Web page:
If anyone has been reading this (or the facebook posts for ‘Bach in the Dark’) they will know that at the end of January I’m recording a disc.
This is a big deal for me, as every recording project I have ever done has been hugely unpleasant. There is always something that goes horribly wrong – someone can’t play something, there’s too much noise outside, it’s freezing cold, egos get in the way…. this list goes on and on.
But after two years of a dear friend (and a musician I admire so very much) asking me to record with him, I have said I’d try it one more time. If I was going to record with anyone, it would be him. I have decided not to listen to raw takes – I am bringing down a very trusted pair of ears (that do not belong to me) to listen to the takes, as I know that at the first whiff of an out-of-tune anything, I will stop being creative and imaginative, and become some kind of uninteresting cello-playing robot. And that wouldn’t be true to everything I hold dear as a performer.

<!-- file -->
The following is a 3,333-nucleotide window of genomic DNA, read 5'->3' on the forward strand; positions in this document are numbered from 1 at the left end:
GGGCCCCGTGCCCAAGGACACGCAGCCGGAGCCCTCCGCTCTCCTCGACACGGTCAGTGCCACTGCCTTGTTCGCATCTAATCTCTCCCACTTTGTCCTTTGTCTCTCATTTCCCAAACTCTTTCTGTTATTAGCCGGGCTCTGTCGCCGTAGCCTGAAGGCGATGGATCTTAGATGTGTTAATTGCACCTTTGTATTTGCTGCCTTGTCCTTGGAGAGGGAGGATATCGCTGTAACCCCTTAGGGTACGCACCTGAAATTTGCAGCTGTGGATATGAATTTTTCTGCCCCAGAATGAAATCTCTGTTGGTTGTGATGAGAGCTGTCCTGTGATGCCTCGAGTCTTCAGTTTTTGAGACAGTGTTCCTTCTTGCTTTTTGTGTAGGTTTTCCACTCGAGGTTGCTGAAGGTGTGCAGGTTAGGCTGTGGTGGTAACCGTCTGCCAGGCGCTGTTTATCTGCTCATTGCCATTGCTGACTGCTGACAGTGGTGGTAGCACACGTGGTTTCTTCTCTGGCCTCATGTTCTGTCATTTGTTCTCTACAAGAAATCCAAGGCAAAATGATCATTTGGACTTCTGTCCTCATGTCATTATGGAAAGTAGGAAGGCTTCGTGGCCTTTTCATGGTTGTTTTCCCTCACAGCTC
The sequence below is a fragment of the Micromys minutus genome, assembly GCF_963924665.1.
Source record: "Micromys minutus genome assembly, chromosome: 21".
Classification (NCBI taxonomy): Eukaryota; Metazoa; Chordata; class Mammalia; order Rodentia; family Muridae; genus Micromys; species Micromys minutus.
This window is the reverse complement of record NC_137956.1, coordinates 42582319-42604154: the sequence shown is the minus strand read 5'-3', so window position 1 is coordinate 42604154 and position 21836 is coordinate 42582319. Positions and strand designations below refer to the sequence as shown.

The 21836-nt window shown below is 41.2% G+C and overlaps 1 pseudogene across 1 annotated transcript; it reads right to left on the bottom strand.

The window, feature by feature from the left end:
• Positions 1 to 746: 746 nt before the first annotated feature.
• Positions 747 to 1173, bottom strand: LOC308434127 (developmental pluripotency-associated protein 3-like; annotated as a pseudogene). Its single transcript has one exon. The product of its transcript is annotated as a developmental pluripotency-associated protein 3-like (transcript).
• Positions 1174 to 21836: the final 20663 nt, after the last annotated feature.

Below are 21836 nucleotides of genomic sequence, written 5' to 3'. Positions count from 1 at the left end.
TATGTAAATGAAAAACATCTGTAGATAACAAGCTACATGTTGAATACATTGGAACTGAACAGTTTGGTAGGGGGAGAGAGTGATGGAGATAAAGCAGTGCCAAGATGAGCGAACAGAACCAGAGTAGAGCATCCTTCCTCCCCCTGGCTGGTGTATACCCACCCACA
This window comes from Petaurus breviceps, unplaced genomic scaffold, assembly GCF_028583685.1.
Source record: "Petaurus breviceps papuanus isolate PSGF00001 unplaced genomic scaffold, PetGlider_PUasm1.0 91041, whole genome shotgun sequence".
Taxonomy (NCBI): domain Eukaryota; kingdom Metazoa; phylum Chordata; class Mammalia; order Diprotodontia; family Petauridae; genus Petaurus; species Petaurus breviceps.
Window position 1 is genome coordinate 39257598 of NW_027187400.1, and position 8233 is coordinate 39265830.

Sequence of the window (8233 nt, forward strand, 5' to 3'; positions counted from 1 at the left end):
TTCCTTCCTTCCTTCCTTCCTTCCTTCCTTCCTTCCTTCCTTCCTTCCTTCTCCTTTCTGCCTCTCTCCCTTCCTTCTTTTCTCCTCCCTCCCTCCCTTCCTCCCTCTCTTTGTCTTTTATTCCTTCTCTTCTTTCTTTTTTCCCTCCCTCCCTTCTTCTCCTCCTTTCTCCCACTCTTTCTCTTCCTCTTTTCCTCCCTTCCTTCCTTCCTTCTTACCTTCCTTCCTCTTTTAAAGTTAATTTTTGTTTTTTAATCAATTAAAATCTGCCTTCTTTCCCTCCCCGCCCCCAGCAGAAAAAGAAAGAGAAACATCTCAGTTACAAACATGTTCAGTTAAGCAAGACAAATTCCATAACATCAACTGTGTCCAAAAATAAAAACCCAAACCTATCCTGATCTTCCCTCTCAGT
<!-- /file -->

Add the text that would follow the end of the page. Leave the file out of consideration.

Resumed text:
So, for better or worse (hopefully better), I am going to Melbourne to be a creative cellist with lots of patience as we have to do things a number of times to get everything right. (I am not so patient. That will be hard. Not as hard as the last Bartok piece we’re doing, though.)
We rehearsed a lot last weekend. We gave a little concert to some friends who gave up their Sunday afternoon to come a tell us what they thought. We’ve talked endlessly about how things are going to go. A recording schedule has been drafted. I have so many callouses I could stick pins in most of my fingers and not feel a thing.
So it’s nearly upon me. I am reminded of my favourite quote (at the moment) about creativity, by Anna Funder. “This is the trick to creative work : it requires a slip-state of being, not unlike love. A state in which you are both most yourself, and most alive and yet least as sure of your own boundaries, and therefore open to everything and everyone outside of you.”